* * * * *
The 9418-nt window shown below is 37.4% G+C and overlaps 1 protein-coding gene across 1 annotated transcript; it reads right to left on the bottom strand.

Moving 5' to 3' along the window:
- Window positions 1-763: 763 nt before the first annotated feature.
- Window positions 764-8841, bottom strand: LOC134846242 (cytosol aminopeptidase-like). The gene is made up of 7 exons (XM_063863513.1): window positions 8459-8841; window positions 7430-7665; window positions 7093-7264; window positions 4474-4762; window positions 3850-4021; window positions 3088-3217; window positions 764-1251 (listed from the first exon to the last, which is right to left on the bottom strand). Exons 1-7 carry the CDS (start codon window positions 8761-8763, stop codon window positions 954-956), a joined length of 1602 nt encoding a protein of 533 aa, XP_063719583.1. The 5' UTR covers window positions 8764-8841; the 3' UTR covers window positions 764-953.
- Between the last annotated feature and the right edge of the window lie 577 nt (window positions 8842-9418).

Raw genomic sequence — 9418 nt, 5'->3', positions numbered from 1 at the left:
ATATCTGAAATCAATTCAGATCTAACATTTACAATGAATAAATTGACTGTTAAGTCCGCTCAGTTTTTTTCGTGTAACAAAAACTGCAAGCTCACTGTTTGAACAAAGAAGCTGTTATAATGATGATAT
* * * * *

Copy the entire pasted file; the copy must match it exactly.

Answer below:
The 9418-nt window shown below is 37.4% G+C and overlaps 1 protein-coding gene across 1 annotated transcript; it reads right to left on the bottom strand.

Moving 5' to 3' along the window:
- Window positions 1-763: 763 nt before the first annotated feature.
- Window positions 764-8841, bottom strand: LOC134846242 (cytosol aminopeptidase-like). The gene is made up of 7 exons (XM_063863513.1): window positions 8459-8841; window positions 7430-7665; window positions 7093-7264; window positions 4474-4762; window positions 3850-4021; window positions 3088-3217; window positions 764-1251 (listed from the first exon to the last, which is right to left on the bottom strand). Exons 1-7 carry the CDS (start codon window positions 8761-8763, stop codon window positions 954-956), a joined length of 1602 nt encoding a protein of 533 aa, XP_063719583.1. The 5' UTR covers window positions 8764-8841; the 3' UTR covers window positions 764-953.
- Between the last annotated feature and the right edge of the window lie 577 nt (window positions 8842-9418).

Raw genomic sequence — 9418 nt, 5'->3', positions numbered from 1 at the left:
ATATCTGAAATCAATTCAGATCTAACATTTACAATGAATAAATTGACTGTTAAGTCCGCTCAGTTTTTTTCGTGTAACAAAAACTGCAAGCTCACTGTTTGAACAAAGAAGCTGTTATAATGATGATAT